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Common Problems With Glass Insulators

Pulished on Dec. 03, 2020

Common Problems With Glass Insulators

Glass insulator is made by mixing different materials, including lime and quartz powder, and is usually made at high temperatures, then it is suddenly cooled in a mold. This action (" tempering "causes the glass to tighten). In this way, the glass insulator is obtained.


1)Glass insulators are 1.5 times more resistant to compression than ceramics and their mechanical fracture.

2)The resistance is much higher than that of ceramic insulators (between 500 kV/cm and 1000 kV/cm).

3)The thermal expansion coefficient of the glass insulator is small, and its relative deformation is very low due to temperature change. In addition, the glass insulator before cracking will be completely crushed, so it is easy to find the defective insulator on the ground. In contrast to ceramic insulators, any cracks or holes that occur during manufacture can be detected in glass insulators.

4)Due to transparency, some or sunlight passes through the glass insulator, thus reducing the degradation of the insulator.


1)The mechanical durability of glass insulators against bending forces is slightly lower than that of ceramics.

2)Under a strong impact, all the insulators will break.

3)Any temperature change in the composition or in storage or operation that causes damage to the insulator environment.

4)Glass insulators absorb pollutants more easily than other types of insulators.

5)Water is easily distilled on the surface of the glass insulator.

3.Why are glass insulators used more than porcelain insulators?

The thermal expansion coefficient of the glass insulator is low. Compared with porcelain insulator, it has a higher tensile strength. Because it is transparent, it does not heat in the sunlight as porcelain does. Due to its transparency, impurities and bubbles can be easily detected inside the glass insulator.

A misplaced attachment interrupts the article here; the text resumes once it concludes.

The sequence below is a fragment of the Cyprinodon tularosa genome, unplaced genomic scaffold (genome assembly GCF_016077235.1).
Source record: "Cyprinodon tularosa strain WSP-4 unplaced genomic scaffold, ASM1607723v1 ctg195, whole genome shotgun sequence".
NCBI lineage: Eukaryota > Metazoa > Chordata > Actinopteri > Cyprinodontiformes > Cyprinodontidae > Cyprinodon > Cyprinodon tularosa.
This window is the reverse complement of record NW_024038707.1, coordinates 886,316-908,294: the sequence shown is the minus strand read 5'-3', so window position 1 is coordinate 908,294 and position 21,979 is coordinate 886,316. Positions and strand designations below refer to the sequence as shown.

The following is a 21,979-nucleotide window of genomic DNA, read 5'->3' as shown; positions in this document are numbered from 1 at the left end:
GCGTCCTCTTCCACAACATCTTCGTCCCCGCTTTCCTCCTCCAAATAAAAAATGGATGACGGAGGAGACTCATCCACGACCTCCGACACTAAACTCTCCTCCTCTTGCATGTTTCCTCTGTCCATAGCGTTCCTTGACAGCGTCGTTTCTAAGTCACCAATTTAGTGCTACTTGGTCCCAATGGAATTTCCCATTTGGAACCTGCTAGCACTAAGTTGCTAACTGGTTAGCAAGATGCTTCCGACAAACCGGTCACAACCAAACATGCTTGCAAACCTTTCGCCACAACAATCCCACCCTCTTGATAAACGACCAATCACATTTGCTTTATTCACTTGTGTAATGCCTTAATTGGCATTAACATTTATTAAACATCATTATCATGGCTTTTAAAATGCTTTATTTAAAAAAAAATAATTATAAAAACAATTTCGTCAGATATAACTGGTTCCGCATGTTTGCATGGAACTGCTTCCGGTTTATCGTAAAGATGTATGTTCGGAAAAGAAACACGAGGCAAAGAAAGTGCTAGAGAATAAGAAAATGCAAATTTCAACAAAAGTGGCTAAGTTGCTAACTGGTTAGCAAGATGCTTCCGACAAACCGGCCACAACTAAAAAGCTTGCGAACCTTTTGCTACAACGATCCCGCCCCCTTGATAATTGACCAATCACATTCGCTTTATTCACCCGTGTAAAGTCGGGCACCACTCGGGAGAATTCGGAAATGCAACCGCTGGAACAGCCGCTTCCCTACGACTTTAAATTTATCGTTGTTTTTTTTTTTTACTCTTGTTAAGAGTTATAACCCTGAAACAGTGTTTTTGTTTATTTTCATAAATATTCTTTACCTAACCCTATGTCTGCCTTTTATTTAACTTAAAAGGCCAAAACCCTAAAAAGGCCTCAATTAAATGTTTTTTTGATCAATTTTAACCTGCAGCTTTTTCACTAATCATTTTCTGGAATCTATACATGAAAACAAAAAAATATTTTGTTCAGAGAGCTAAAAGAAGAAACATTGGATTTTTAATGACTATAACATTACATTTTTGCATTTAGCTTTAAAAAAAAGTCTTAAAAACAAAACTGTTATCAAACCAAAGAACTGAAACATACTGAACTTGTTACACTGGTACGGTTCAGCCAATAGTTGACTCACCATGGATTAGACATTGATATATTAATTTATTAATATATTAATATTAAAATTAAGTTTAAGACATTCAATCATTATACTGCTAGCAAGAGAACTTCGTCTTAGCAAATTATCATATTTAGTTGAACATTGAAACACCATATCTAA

4.Is glass a conductor?

Glass is actually an insulator. It does not allow electrons to flow easily from atom to atom, as in copper and other metals, which are excellent conductors of heat and electricity. Glass, wood, and plastics are good insulators, but not good conductors.

5.How does an insulator work?

The most common insulation works by slowing down the conduction of heat flow and, to a lesser extent, convective heat flow. Radiation barriers and reflective insulation systems work by reducing radiant heat gain. Properly insulating your home can reduce heat flow by providing an effective resistance to it.

6.The best way to clean glass insulators

Baking soda. Clean the insulator with a toothbrush and baking soda mixed with water to make a paste, then brush into the crevice of the insulator.

Oxalic acid.

White vinegar.

Stove cleaner.

7.What is an old-fashioned glass insulator?

Old-fashioned glass insulator. Insulators were originally designed to insulate the wires that connected the telegraph to the telephone from the wooden poles that supported the poles.

Common Problems With Glass Insulators

8.What are old glass insulators used for?

Old-fashioned glass insulators were first made in the 1850s for telegraph lines, then for telephone and electric transmission lines. They insulate the poles and protect them from the current in the wires. They are made of glass, porcelain, or composite polymer materials (non-conductive materials).

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